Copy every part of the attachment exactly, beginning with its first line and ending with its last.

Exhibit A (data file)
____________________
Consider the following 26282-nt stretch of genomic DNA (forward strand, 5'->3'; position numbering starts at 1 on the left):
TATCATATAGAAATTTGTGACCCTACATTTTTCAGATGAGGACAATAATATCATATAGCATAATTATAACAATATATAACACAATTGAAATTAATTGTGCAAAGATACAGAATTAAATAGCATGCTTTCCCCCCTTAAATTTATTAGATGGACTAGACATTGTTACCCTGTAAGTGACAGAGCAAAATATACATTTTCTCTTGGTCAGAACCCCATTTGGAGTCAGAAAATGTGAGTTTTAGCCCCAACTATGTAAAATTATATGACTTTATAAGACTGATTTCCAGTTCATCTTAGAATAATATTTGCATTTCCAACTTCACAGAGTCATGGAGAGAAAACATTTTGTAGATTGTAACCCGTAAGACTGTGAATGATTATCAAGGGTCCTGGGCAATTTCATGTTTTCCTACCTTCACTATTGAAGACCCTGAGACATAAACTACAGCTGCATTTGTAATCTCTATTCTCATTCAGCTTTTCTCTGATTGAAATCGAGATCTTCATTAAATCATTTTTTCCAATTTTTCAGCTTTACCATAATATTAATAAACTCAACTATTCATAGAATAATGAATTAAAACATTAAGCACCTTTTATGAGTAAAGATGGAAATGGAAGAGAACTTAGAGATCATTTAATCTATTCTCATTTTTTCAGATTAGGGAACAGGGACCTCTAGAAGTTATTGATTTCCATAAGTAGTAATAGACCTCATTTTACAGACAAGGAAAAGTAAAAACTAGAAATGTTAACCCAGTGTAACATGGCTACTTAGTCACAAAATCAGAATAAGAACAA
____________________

Consider the following 26282-nt stretch of genomic DNA (forward strand, 5'->3'; position numbering starts at 1 on the left):
TATCATATAGAAATTTGTGACCCTACATTTTTCAGATGAGGACAATAATATCATATAGCATAATTATAACAATATATAACACAATTGAAATTAATTGTGCAAAGATACAGAATTAAATAGCATGCTTTCCCCCCTTAAATTTATTAGATGGACTAGACATTGTTACCCTGTAAGTGACAGAGCAAAATATACATTTTCTCTTGGTCAGAACCCCATTTGGAGTCAGAAAATGTGAGTTTTAGCCCCAACTATGTAAAATTATATGACTTTATAAGACTGATTTCCAGTTCATCTTAGAATAATATTTGCATTTCCAACTTCACAGAGTCATGGAGAGAAAACATTTTGTAGATTGTAACCCGTAAGACTGTGAATGATTATCAAGGGTCCTGGGCAATTTCATGTTTTCCTACCTTCACTATTGAAGACCCTGAGACATAAACTACAGCTGCATTTGTAATCTCTATTCTCATTCAGCTTTTCTCTGATTGAAATCGAGATCTTCATTAAATCATTTTTTCCAATTTTTCAGCTTTACCATAATATTAATAAACTCAACTATTCATAGAATAATGAATTAAAACATTAAGCACCTTTTATGAGTAAAGATGGAAATGGAAGAGAACTTAGAGATCATTTAATCTATTCTCATTTTTTCAGATTAGGGAACAGGGACCTCTAGAAGTTATTGATTTCCATAAGTAGTAATAGACCTCATTTTACAGACAAGGAAAAGTAAAAACTAGAAATGTTAACCCAGTGTAACATGGCTACTTAGTCACAAAATCAGAATAAGAACAA